Beckett+translating+Beckett

Beckett+translating+Beckett - - v ' f r-Ji - ' . .. ' .'...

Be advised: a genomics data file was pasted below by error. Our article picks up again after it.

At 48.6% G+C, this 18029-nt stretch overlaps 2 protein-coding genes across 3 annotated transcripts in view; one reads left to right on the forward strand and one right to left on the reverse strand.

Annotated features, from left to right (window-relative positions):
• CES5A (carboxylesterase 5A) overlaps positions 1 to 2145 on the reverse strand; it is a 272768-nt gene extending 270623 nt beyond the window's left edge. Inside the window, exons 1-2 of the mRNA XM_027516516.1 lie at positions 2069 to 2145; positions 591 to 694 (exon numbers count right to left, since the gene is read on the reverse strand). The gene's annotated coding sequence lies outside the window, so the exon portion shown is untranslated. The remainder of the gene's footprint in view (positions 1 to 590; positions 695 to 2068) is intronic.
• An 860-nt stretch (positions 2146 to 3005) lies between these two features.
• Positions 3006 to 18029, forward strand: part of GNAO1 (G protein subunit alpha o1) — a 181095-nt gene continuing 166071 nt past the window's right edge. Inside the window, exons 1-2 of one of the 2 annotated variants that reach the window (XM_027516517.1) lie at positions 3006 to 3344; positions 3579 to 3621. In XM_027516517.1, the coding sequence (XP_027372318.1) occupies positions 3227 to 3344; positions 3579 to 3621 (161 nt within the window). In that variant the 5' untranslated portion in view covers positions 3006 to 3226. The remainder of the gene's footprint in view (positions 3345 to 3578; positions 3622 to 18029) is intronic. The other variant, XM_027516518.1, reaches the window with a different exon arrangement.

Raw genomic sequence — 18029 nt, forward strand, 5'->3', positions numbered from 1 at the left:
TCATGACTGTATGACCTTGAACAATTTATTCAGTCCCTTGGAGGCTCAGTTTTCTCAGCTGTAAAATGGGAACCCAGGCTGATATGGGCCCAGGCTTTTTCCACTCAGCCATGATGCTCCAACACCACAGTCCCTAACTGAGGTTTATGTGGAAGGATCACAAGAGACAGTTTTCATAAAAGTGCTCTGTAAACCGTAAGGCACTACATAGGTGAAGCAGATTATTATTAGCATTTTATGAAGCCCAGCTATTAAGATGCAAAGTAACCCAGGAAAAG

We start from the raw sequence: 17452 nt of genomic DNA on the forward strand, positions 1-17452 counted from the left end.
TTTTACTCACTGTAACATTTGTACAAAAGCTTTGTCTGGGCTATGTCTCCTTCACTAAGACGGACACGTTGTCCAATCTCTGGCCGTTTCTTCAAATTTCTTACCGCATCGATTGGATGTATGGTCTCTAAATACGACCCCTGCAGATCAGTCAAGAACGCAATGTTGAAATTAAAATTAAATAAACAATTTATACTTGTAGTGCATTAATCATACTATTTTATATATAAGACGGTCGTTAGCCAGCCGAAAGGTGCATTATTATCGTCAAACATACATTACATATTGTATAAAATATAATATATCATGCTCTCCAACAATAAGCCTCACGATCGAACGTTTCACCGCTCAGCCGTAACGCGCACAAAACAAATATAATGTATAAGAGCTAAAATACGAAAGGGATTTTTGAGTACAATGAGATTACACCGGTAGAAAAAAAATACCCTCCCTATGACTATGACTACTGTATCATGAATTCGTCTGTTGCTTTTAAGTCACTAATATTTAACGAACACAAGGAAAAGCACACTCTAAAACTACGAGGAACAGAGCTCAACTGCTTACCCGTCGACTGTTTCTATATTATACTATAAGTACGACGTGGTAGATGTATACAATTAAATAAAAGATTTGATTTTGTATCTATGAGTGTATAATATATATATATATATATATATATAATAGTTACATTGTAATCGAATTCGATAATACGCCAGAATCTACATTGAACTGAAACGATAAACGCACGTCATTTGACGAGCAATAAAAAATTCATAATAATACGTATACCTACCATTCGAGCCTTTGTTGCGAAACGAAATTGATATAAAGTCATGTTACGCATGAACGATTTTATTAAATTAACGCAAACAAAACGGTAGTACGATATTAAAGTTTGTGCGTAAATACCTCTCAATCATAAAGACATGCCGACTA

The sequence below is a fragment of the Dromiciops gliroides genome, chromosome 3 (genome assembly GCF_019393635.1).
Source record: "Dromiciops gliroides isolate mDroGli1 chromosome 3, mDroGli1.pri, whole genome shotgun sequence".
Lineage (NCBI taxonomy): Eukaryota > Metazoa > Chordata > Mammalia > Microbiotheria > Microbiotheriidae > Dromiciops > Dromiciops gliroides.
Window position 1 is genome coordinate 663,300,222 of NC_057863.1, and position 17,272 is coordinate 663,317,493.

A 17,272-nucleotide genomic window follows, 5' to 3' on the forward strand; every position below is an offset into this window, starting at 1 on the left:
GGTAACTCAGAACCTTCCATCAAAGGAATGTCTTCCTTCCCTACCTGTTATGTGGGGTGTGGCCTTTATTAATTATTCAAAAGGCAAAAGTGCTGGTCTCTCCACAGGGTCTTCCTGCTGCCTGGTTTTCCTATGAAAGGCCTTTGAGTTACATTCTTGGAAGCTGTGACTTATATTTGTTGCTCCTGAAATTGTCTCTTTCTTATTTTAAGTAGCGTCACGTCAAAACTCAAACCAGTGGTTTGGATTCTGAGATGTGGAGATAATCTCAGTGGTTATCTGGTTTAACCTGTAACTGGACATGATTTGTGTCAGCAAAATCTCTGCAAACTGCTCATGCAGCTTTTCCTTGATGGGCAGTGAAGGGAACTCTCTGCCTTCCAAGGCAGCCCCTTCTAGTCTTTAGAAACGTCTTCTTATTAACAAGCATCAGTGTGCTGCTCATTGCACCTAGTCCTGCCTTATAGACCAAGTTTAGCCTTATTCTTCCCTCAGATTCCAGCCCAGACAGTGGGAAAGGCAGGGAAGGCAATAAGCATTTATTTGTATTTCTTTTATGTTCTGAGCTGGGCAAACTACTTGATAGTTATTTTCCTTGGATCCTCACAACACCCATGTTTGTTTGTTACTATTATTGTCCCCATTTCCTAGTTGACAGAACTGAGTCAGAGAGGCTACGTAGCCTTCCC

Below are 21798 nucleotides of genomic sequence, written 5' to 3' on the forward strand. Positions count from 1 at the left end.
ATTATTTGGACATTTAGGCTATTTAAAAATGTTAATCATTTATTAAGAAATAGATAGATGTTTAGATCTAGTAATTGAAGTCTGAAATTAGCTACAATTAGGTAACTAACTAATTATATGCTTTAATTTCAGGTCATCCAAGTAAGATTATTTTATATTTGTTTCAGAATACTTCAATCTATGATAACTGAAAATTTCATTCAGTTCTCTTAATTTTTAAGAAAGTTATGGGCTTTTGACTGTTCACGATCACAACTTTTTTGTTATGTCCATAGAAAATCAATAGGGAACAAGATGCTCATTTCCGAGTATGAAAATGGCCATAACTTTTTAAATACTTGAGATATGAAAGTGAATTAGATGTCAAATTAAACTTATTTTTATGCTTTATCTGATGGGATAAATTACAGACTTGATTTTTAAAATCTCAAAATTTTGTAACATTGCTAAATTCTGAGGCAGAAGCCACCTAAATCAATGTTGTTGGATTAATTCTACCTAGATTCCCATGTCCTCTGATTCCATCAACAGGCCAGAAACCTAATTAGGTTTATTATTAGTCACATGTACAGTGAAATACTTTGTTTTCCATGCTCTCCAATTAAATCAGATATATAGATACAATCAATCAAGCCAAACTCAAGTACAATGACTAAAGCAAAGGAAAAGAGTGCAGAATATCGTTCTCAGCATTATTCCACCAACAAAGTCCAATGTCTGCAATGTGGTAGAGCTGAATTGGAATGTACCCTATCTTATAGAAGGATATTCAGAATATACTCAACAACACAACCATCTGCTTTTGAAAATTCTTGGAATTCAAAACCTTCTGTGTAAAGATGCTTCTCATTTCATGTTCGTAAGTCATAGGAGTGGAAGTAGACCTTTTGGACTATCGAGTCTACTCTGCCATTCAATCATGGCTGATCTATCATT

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Unformatted text preview: - v ' f r-Ji - ' . .. ' .' IL' Ah -- .s'mkz;r,.'iw; ,m- ". -‘:-'3::o's-::.-.t~'.'i-J-.i—S~.u"A; ». . . ~ . 396M -. '4'. i '_.r (-1%I¥.::'g-) 191:3" - H s f “‘5‘ -:'-'_'.-'_I t - M" ’quiamzrfivtcu-snw : "TRANSLATION AS A SEW" JELOJ No. J’— 194 documentary HUGH KENNER Beckett Translating Beckett: Comment C’est Eight pages "From an Unabandoned Work” was Samuel Beck- ett's autumnal sign of life in the September—October Evergreen Review of 1960 (4.14, 58-65): unpunctuated murmurs spaced down the page. next another image yet another they’ll soon cease it seems it's me from head to foot with my mother’s face I see it from below my mother's face it is like nothing we areon alatticed veranda tangledwithverbenatheper- fumed sun spangles the red tiles good God the huge head batted with birds and flowers lowers on my pale curls the eyes burn with severe love while mine my head thrown back at the ideal angle oEers her its pale upcast eyes my eyes kneeling bolt upright on a cushion shapeless in a white nightshirt clasping my hands with all my strength I pray according to her instructions it isn’t ever she drones a belief of the Apostles’ Creed I look at her lips while she can't see me shestopstheeyesburnagainIcastupmineinhasteand repeatallwrong the air vibrates with the hum of insects it’s over it goes out like a lamp blown out [35] This was "Translated from the French by the author.” The French appeared the following spring: 180 pages in three sym- - I.——-—. - Beckett Translating Beckett.- Cammen: C’est : 195 metrical parts, cafled Comment C’est (Editions de Minuit, 1961). Minute diEerences suggest that the English corresponds tofa penultimate version. But not revision of French but re- ‘ thinking of the English accounts for the faint that in How It is, “Translated from the French by the author” (Grove Press, 1964), barely twenty consecutive words lit a stretch can be found to tally with that 1960 specimen. For instance: we are on a veranda smothered in verbena the scented sun dapplestheredtilesyeslassureyou the huge head batted with birds and flowers is bowed down overmycurlstheeyesburnwithseverploveIoEerher mine pale upcast to the sky whence conteth our help and which I know perhaps even then with shall pass away - in a word bolt upright on a cushion on knees whelmed in a nightshirt I pray according to her instructions [15] --where the met juste is “whelmed,” with “Hottant dans une chemise de nuit" for the French and “shapefihss in a white night- shirt” as the transitional draft. Then: she stops her eyes burn down on me agifin I cast up mine in haste and repeat awry theairthrillswiththehumofinsects that’s allit goes out like a lamp blown out [15] Again the exact word, “awry”; yet again, “thrills.” And inconspicuous stabs of vividness, in this medium so spare that no phrase can go really unexposed: “the ejres burn again” be- coming‘hereyesburn downon me again.”§The Frenchis “elle acheve ses yeux se rallument [e reléve vite Ies miens et repete de travers"—to which the 1960 version was"closer,” “the eyes” for “ses yeux" corresponding to the fact that French pronouns have more taxonomic than personal import; The English, how- ever, Beckett elected to intensify: her eyes, and burning down, and on me. From beginning to end, How It Is is Comment C’est less translated into English than ' in English drop by drop, with the unique authority of a great stylist equally master of both tongues and making each tongue do what it has never done before. Perhaps so much thought has never gone, twice over, into the disposition of such common words, the little nuts and bolts you and I screw in with our dyes shut, “her” and ‘2 ._ '1' a .. wig-n- IHHVH a x.‘ .-.“.-:-.n.-.\,-u_ ._'_. ‘: e -. . r}. .».. mamas “the” and “c'est fini" and “that’s all.” In the age of Wittgenstein and Louis Zukofsky, whose “A” documents some forty years’ concern with, among other rabbinical matters, the implications of the indefinite article, one can envisage whole languages mdaimedhtfleidiomschefishedhkeHomericformulaeas beingthewmmmestcunencyofspeechhenceintrinsictoa million minds, hence marvelous. Comment c’est, for example: howitis: allofphilosophyfoomotessuchaphrase. I commenced adumhraling such matters twelve years ago on first opening the English Malloy, where we find at the bottom of the second page of text, Thisfime,thenoncemore1think,thenperhapsalast time, then I think it'll be over, with that world too. Premoni- tionofthe lastbutonebutone.Allgrowsdim.Alittlemore and you'll grow blind. It’s in the head. It doesn’t work any more, it says, I don’t work anymore. You go dumb as well andsmmdsfadaThethresholdscarcelycrossedthat’show it is. It’s the head. It must have had enough. So that you say, I’ll manage this time, then perhaps once more, then perhaps alast time, nothing more. What caught my ear, and holds my attention still, was the eight~word sequence “You go dumb as well and sounds fade,” a cadence as achieved as any of Vergil’s. It’s magic plagued me. Threeyears laterIwas suficientlyimmersedinthewayofsuch phmes to be writing a book called Samuel Beckett. Fortified by the assurance that his prose canon was achieved— hehadsaidin1958thathedidnotseehowhecouldwrite another novel—I was polishing in January. 1961 a penultimate draft celebrating the master of the declarative sentence when themailfromPar-isbroughtacopyofCommentC’est, anovel evidently, 177 pages. and with no sentence from beginning to exceptwhereaBeckettphrasemapspointforpointwhat would elsewhere he called a sentence. Butofcourse hehad merely (merely!) gone still deeper, dis- carding not simply capitals and periods but all those little be- ginnings and endings, using white space to breathe with while hearticulatestheverynervoussystemoflanguage,thephrases. the single words. So I pried open joints in my typescript to receive new material, including an eighteen-page sequence on the new work with quotations in English for the reader’s com- fort. I translated most of them myself, stringing English phrases together in the sequence of the French ones, with that Ener- - a‘qv— — nan—— Beckett 1'ng Beckett.- Comment C’est : 197 greenfieoiewspecimenforexiguousmocleLThisexcer-ptwas printed in the Spring 1961 Spectrum (5.1, 3—20), and I sent Beckett a copy. 1' He seemed to like it but found the translations “groggy,” and offered to try to improve them some time. :I didn't press him— Sam Beckett had better things to do than retouch my para- phrases—hut before long he was pressing Grove Press for thermofaxes of all the pages of the Samuel eckett MS that had Comment C’est quotations. These came ack to Grove with painstakingly calligraphed revisions. I saw‘ them once. I wish I had them. Luckily between the Spectrum version and my printed book they can mostly be reconstruclted. They are rather exercises thanessays toward theultimateyersion, whichthey- seldom resemble, any more than does the Evergreen Review excerpt. But watch. . sorti de 1a 1a route qui descend bordée d’arbres des milliers tous pareils méme essence jamais su laquelle des kilometres de rampe tout droit jamais vu ca grimpei; la-hout l’hiver 1e ' verglas les branches noires grises de gifire elIe la-haut au bout mourant pardonnant toute blanche [95] Fromthe lastthirdofthisilhad extracted wintersldmiceblackhranchesgreywithicesheup there at the end dying forgiving all white of which Beckett made wintericyroadblackbranchesgreywithrime‘sheup there at the top dying forgiving all white ' This (1) registers the fact that oerglas and glare are different words, an important detail in a work where so much vocabulary is recycled; (2) by specifying the road supplies a glimpse of what my excerpting had excluded; and (3: takes care of the irrevelant aflinity between at the end and ! ying. It does these three things without being one word longer than the attempt it corrects. 01' watch him undisfincflon: cette vie done qu’il aurait cue inventée remémorée un peu de chaque comment savoir cette chose fla-haut i1 me la donnait je la faisais mienne ce qui me chantait les ciels surtoutlescheminssurtout[...] . [89] -" " (-1. u... - we 1r:- a 1-. Mam-mm'mvwm ' - u) a . e . 198 : man My version: thatlifethenhewouldhavehadinventedremembereda littleofeachhowtotellthatbusinessnptherehegaveit melmadeitminewhathesangtomeskiesespecially roads especially Groggy indeed. I had misread "ce qui me chantait" as “ce qu'il me chantait"; blurred the syntax of “had”; made “business” mistakeable for the direct object of “tall”; dissipated the dubi- eties that commence with the first subjunctive; and managed no rhythmic structure whatsoever. His rewriting: thatallegedlifethenhehadhadinventedremembereda little of each no knowing that thing up above he gave it tomeImadeitmine whatIfanciedslciesespeciallyroads especially Hisltey change, apartfrom correcflngthedownrighterror,was toalter‘howtotell’to‘holmowing’: aterseidiominsteadof a contacted phrase. Being an idiom, and being pulled on by "alleged," it draws away from “that thing” so that we don't tend to read “no knowing that thing up above” as a constituent phrase. The ear finds the proper grouping: that alleged life then he had had invented - remembered a little of each no knowing” that thing up above he gave it to me I made it mine what I fancied skiesespecially roads especially Such minutiae, comparable to the spin of an electron, are im- perceptible amid the spot welds of normal prose; but Comment C’est gets useful work from the microforces of language. One more cure for grogginess: un jour nous reprendmns la route ensemble [. . .] nous aidions mutuellement a avancer tombions de concert et - attendions dans nos bras 1e momentde repartir [70-71] Beckett Trmlaung Beckett: Comment C'est : 199 My version: onedayweshouldsetforthtogether...h lponeanother walkfall downinunison and await embra I gthemoment toresume His revision: one day we should set forth again together . . . help one anotherforwardfalldowninunisonandliethereineach other’s armstillitbe timetogoon --a “forward” for a “walk” (which I should have remembered isn’t a Comment C’est mode of progression l, and thirteen elo- quent little words to rqilace a polysyllabic archness. The reader who wants to see Beckett’s versions of these details may find them in the Grove text of How It Is at pages 77, 72, 57. In the three longer examples that follow I give all fem—French, Kenner, Beckett improving Kenner, final Beckett—since much of the interest in these comparisons de- pends on inspecting his final decisions. My v'iersion of the first isn’t in the Spectrum article; I’ve just located it amid carbons of old typescripis. It was a citation for page GB of my book, to illustrate .an Occasionalist courtship: the doll+like synchroniza- tion of two people's movements, reseen from. a time and place of remote agony. ' ’i u; 49;: .._..._.'.; emanates—am; Law—infli- I‘i- ' .33 . ,-.‘ tin-9n h—;r'::u:g¢-Jw._.é . antic-41L .: . -, . uh _ "staff-Lian c. -. .511 -‘-.|-.- L1 '- ~'.. )r‘m ..__”.l _ _.,_'._ . I.. l- .L" ' -f ‘ I Jim's;- we. \AM‘: '1. III ‘ - I : Vii-$1- .s ."fluf. ". - I“ ' . ':‘-.~ '3. .' 1 " ‘ “'. ' . - __ ‘5‘¥Wfi'£'fl‘¥>feii‘v \' "‘.' .. mi- sebalaneantlechiensuittétebassequeuesurlesconillesrien hvoiravecnousilaenlamémeidéeaumémeinstantdu Malebrancheenmoinsrose [...] [. . .] demi-tour vers l'intérieur fugitif face a face h‘ansferts rattachement des mains balancement des bras dégustation en silencedelameretdesllestétesquipivotentcommeune seuleverslesfiiméesdelacitérepérageensflencedesmonu- mentstétesquireviennentcommereliéesparunessieu soudain nous mangeons des sandwiches h bouchées alternées chacunlesienenécbangeantdesmotsdouxmachériejemords elleavalemonchériellemordfavalenousneroncoulonspas encore la bouche pleine mon amourjemordselleavalemonhésorellemordfavale brefnoir et nousrevoilhnous éloignantdenouveauatravers champslamaindanslamamlesbrassehalaneant[...] —-comm-r dnsr, 37 Beckett Translating Beckett.- Comment C’est : 201 m; sudden hop left right we are moving nose up arms swinging thedogfollows head downtaflonhislbaflsnothingtosee he had the same idea at the same instant Malebranche but paler[...] [. . .] half-turn inward fleeting face-to-llace transit rejoining of hands swinging of arms silent savoring the sea and islands headspivotingasone towardthesm ofthecity silent identification of landmarks heads swinging back as though joined by connecting rods suddenly we are eating sandwiches in alternate bités each his own while exchanging soft words my dent I bite she swallows mydarlingshebiteslswallowwesaynoinoremouthsfull my love I bite she swallows my heasurei she bites I swallow brief interval and there we are again missing the field hand inhandarmsswing'lngL..] ' 1. Surpdsinglyeasy,inthisdssueofsrnallhinls.4tomissthepointthat later seems obvious. “Hopi” means “Get moving.” but with no excla- mation pointldidn'tguess itemanalaed fromthedogandtook itfor an Angliclsm. And “den i voir avec nous” I sfillt apart, attaching the firsthalftothedog's loweredheadandthesecpndtommémeidée." And having supposed that “mucoulons” was an elegant variation of “échangeant des mots doux," I got from “pas encore” “not again” instead of “not yet.” Beckett requires of the indel- a delicate trust in normalities of idiom and rhythm. 5 'n'. ..'. . .. ‘.‘.' .:!-..l'l'.‘§i.. Ed‘s-fix" w—-€-"'-‘--'I'1.I"gi "-m i. \r grime”. 1 Has; wan-5'41 in 'u.‘.g..‘.-‘;;_sflg-. 29.? -rs- . _.e—.'-a.-..._.', ' 4'- u-tité‘iqn-r'flla'rrhhchfip, -.'_3_-'_,‘-*...- i929. \ls. 1.3. +633flu .. herd-1a., 202 : man suddenly yip left right 0E we go chins up arms swinging the dogfollowsheaddowntailonhisballsnothingtodowithus hehadthesameideaatthesameinstantMalebi-anchelessthe rosyhue [...] [. . .] right about inward turn fleeting meeting face to face transfers and hand in hand again arms swinging silent relishing ofseaandislesheads pivotin asonetowardstheeityfumes suddenly we are eating sandwiches in alternate mouthfuls I nfineshehersandexchangingendearmenlsmysweetgirllbite sheswallowsmysweethoyshehitesIswallowwedon’tyet one with our bills full darling girlIbite sheswallowsdarlingboyshebiteslswallow briefblackoutandthereweareagainofithroughthefields handinhandarmsswingingL..] mam, 86—87 Thelittlepacketsofmovementintowhichtheeomicvisiondissects thissceneareanalyzedintolitflepacketsofidiom:hencesuchde~ milsas“handinhandagam”ratherthan“rejoiningofhands.”And thoughthecontentoftheirdialogueisnegligiblethereisexpressive and inapressive negligibility: “my sweet grl” and “mysweet boy” preservesthemechanical alternafionofgenders (chéde,chéfl).As for “dégustation” (as when Paris restaurants in spring placard Dé- gestation des huflres), he apparently found “relishing” amore ex- plicitly gastronomic equivalent than “mvoring.” Beckett Translating Beckett; Comment C’est : 203 _—-———u—-—————-—~w—-——-— .='—— m.—..:—-w—n._ :—-—-—n ' I suddenly yip left right all we. go chins up hrms swinging the dogfollowsheadsunktailonballsnoreference tousithadthe same notion at the same instant Malebranelie less the rosy hue [...] [. . .] about tum introrse fleeting face to face transfer of things swinging of arms silent relishing of sea and isles heads pivoting asone to the city fumes silent location of steeples and towers heads back front as though on an axle suddenly we are eating sandwiches alternate bites I mine she hers and exchanging endearments my sweet girl I bite she swal- owsmysweetboyshebiteslswallowwetlon’tyetcoowith our bills full . my darling I bite she swallows my boy she bites Iswallowbriefblackandthereweareagaindwlndlingagain acrossthepastureshandinhandarmsswinglng[...] —H9w rr Is, 3031 Some darker pigmentation in this final version: “sunk” for “down” and “it” for “he,” extendingtheprlndplewl'lichiintheprevious ver- sion replaced “smokes” by “finnes.” “Repérage en silence des monu- ments” has now become “silent location of steeplm and towels,” an of the French. my version having obscured the fact that the landmarlcsweretn-han, andhisfirstversionhtill under the pull of French words?) having obscurtties of its on “Mouthfuls” be- comes the more abrupt "bites," and “blackout? “black”: the trend is toward monosyllables each with maximized selnantic content. This atom—age prose emits its meanings in quanta. “dwindling” in the final gobbet is a liberty only the author could hive taken. Ami note thefrlgid“introrse" just as tender glancesmeet. 21“- . 2—! .l a .. ' 't".-i’.T " '.- .11, .1, .-' .-r.‘.. " ..~_",\ ' .' ;.1 .I ;.-.;;. Ahnhzin‘m'wuif ennui“ " £3.33“; bu . "F'u-z ': -‘T‘ .m— " “hit-ma- M-fi—iqc-‘i'biéfi; mus»; k . 2043mm untelamoneellementdesacsal’entréedelapistequetoute progression impossible et qu’a peine donnée a la caravane l’im- pensable premiere impulsion elle se Serait bloquée a jamais et figée dens l’injustice alors do gauche h droite ou d’ouest en est l'atroce spectacle jusque dans la nuit noire des temps a venir du hourreau aban- donné qui ne sera jamais victime puis un petit espace puis achevé son bref voyage aplafie au pied d’une montagne de vivreslavictimequineserajamaishourreaupuisungrand espaee puis un autre abandonné ainsi de suite inflniment —oommN'r c’es'r, 165 Within the eostive conventions of Comment C’est these paragraphs correspond,say, toanespedaflyluxidpageofGibbonAr-hetorical mnentmiedbyunusualsyntacticenagyrunsdmeachpara- graphlikelightningdownawallinhell. Ratiodnaflveeaergies have been gathering for pages; at long last the narrator grasps in its en- tirety a reality which may be wholly-menial but at least unites his faculties in horror. Not only does the spectacle he has exoogitated immobilize injustice, it impossibiliza all the preceding narrative. ._ ._. _...... .. Beckett Translating Comment C’est : ans W such a heaping of sacks at the very start of the route that all progression impossible and the caravan having barely received its unthinkable first impulse would be blocked for ever and congealed in injustice then from left to right or west to east the atrocious spectacle on into the black night of future time of a tyrant abandoned whowillneverbeavictim thenashorts acethenhisbrief journey halted flat at the. foot of a moon of provisions the victim who will never be a tyrant then along space then another abandoned and so on infinitely . —KENNEB nnAr'i' Nothingmngwidtbfibutsflflnotquiterlght. Itrnakes no eEort to solve two central problems: how to get equi eat: for the French word couple “balm-can” and “victime,” betWeen which, as between such persons, there exists a relati of sinister intimacy, and how to keep the monosyllahic adjectives ( " “brief.” “flat,” “long”) from degenerating into remplissage. m- mJ—T—I «a. reagent: Ravi-Ti”: 153735315: ""_' “filamem ' 206 : mum .— — --—- --—---..—._-——- such a mountain of sacks at the very setting forth that all progress impossible and no sooner imparted to the caravan its unthinkable first impulsion than it at a standstill for ever and frozenininjustiee thenfi'omlefttorightorwesttoeastthe atrocious speotaele on into the black night of future time of a tormentor abandoned who will never be tormented then a little space then his brief journey over prone at the foot of a mountain of victuals the tormented who willneverbe tormentorthena greatspace then another abandoned and so on infinitely m mom-1; 197 Beckett's characteristic small predsions: “heaping” has become “mountain” and “impulse” the more pedantic “impulsion.” More chametaisticsfllLasyntacflcsh'uctureofoonspimousfrigiditynow govu'nstheenflrefirstpamgraphAnd“a1’enhéedelapiste”has become “at the very setting forth," and “bloqu " “at a standstill,” nnprovementsonmyvezsioneasiertoapprehendflmntoparticu- larize. "formerWr/tormented’ solves the "bourreau/vietlme" prob- lem. The spaces are “little” and “great,” not “short” and “long,” heeameseemnoth-aversed. notevenmentallytraversed: thisisa dmiifizm. Against this diagram,";'prone" is oddly human, like “vie- Bockou Translating Beckett; Comment C’est : 207 n—nn————_-—n—n————.__...._——-—_-. . —_._ a..- _-—-—p_-.-. _. H suchanacervafionofsaclrs attheveryouisbtthatallprogress impossible and no sooner imparted to the cairavan the unthink- able first impulsionthan arrested for ever andfrozen ininjustice then from left to right or west to east the atrocious spectacle on into the black night of boundless futurity of the abandoned unmentornevertobevicfimthenalittlespaeethenhis brief journey done prostrate at the foot of a mo ' of provisions thevictimnevertobetormentorthenagreat acethenanother abandoned so oninfinitely —HOW 11' Is, 137 Thenewuouvaflleofmurseis“aoervation,"wllidisufllcestosnap thewholepassageintnadiagmnunaticniodqagainstwhiehthe gmtesquedesstmdmoontortedmlief.Thispemilsrelaxingthe synmxwldchinthepreviomversionperfmmedasimflarfunction, so“thatitatastandsflllforever”canbecometh¢morenatural“than mestedfweva.”AthemmemmryhasbdenmEeredmseep into“the black nightofboundless futurity.”andalittlelessEucli- dean oonyuence is discernible in “Mentor/victim” than in “tor- mentor/immented.”Anddidrhythm governthebhangefrom“prone atthefootofamountainofvicmals”to“pmsthbeatthefootafa mountainofprovisions?”0rdidhewanttheoveitonesofproshation in“prostrate"?And“provisions,°not“victuals,” would certainly,lil<e “aoervatlon,” be Gibbon’s word. ' ' 21mm thesmallneedofalifeofavoiceonthepartofonewhohas neither the voice extorted a few words life because of cry that proves itindeepwiththebladethat’sallisneededalittlecryallisnot deadwedrinkwe give to drink goodbye they were I quote good moments yes somehow good moments when you think ' PimandlparttwoandBomandeartfourwhatthatwillbe whenyouthink tosayafterthatwelmeweachothereventhen cleaved togethertwo hodiesoneinthedarkthemud motionlessbutfortherightarmhriefflurrynowandthenall theneedful tosayafterthatthatlknewPimthatPimknewmeandBom andlthatwe'lllcnoweachotherevenforamoment Amen—3am“, 196 "Onthepartof’completes 'need”lessamblguouslythandid“by.” TheprindpleBeclsettappearstofollowthroughoutisthatinflle absenceofsentencestheunitofcmnposiflonisthephmsqsofaras possible shaped by spoken idiom. Hence “in deep with the blade." “all the needinl,’ and (his solution for “ce que 9a sera") “What that ' willbewhenyouthink”;heneealsohisdelefionof“personalknmvl- edge” as unidiomatic. Something about “maldng a single body” dis— pleased him; hence “two bodies one” with in its vicinity “cleave” in a sense now rare. .-_—. . - Beckett Translating Beckett: domment C’est : 211 thepaltry need of alifeavoice of-onewhohas thevoiceextortedafewwordslifebecausebfcrythat’sthe proof good and deep no more is needed a little cry all is not dead one drinks one gives to drink goodbye they were I quote good moments somehow or other good mo~ ments when you think Pim and me part two and Born and me part four what that wille ' to say after that we knew each other personally even then glued together like a single body in the dark themud motionless but for one right arm brief flurry at: and off all the needful tosayafterthatlknewPimthatPimlmewmeand Bom andI thatwe shall know each other even fleetineg —_aowrrm, 122—23 Phlebotomyfihepreviousversionlmdalittlemotevigorthanwas nedtheneethisdietionisatmanypoinlsclosertothatofmy version(thatis,towhatonefirstthinksofonlookidgattheFrench); “glued” has replaced “cleaved.” and “oe que 9a sets” is just “what thatwillhe,”whiehl’drejectedasinexpensive,and“kneweach other personally," the tiredest cliche, has been admitted, mdflflseadnglehodfhasoustedthesmk“hfiobodiesone.”A smdiedbleaknesspelmeateseverylineWVhichiswsaythatthemot ' justeis at times over-juicy, afactwe tend to forget incur relish for strongphrases.ItisnorebuketoErnestFenollosaitheenthusiastof masudmeverhstoreflecttheflamessandabsh'actionhavetheir purposes. Fenollosa understood, alongside his propaganda for the chagé,tlm.ttheOdentalarthesogreatlyadmlmdhaditsaesthetic ofcaluflatedmmrvdngaugednonevents. ' — -' .L'. '4'. ,_ .br5& km” 'L-‘uuilfifi m’ I “JP-Lida" ' Viki .7. .-'=I._.3‘t -. le petit hesoin d’une vie d'une voix de qui n'a ni I’une ni l’autre la voix extorquée quelquee mots la vie parce que 9a crie c'est la preuve il n'y a qu’a enfancer hien profond un petit cri tout n'est pas mart on bait on donne a boir bonsai: c'était fe cite de bans moments quelque part de bons moments quand on y songe Pim et moi deuxiéme partie et Bom et moi quatrieme parlie ce que 9a sera callésl’unil’auh’eanefairequ’unseulcorpsdanslenoirla boue immabiles a part 1e bras droit qui s’agite brievement de loin en loin tout le nécessaire dire aprés ya que i’ai connu Pim que Pim m’a connu et Bom et moi que nous nous connaltrons méme fugitivement murmur deer, 148 WmckedsmmafiombetweenmyflmewithPhn,whmnItormented, andmytimewithBom,whoistotormentme.lpantheagonyfor littleflecks gold, though,it'snotthegaldbuttheactofpennlng . .———--—.————_——._—_ ._ . ..——-._ —_.... .— . . -———_— ..———. \ Beckett Trembling Bach“; Comment C'est : 209 —-.._———..-._._--—~.—— —..—._._..__.._—___. —. i i I . thesmallneedafalifeofavoiaebyonewhnhasneither thevoiceextartedafewwardslifehecaudethatcryispraof one has only to break through profound good a little cry all isnatlostwedrinkweafferadrlnkgoodnlgllut they were I quote good moments in part gaod moments when you think of them ' ' PimendearttwoandBomandem-tfourtecome say after that that it was personal knowledge we had then of one another i - glued together making a single body in the iEdark the mud motionless but for the right arm which moved briefly at great whiles allthatwasnecessary i ' sayafterthatthatlknewPimthatPimlmewme that Born and I willknow one another even fleetineg ! . 4mm” i I Ommrmfileswondpamg-aphwhaemyhyesmnmhledw profond"andneverrecheckedit,andone&uu§kinadequacyinthe fowthwherecequegasero—“Whatthatwfllbolflte...l”—defeated allattemptstoflndaneqmvalentthatdepemflalneitheronitalics noranplmctmflon. ...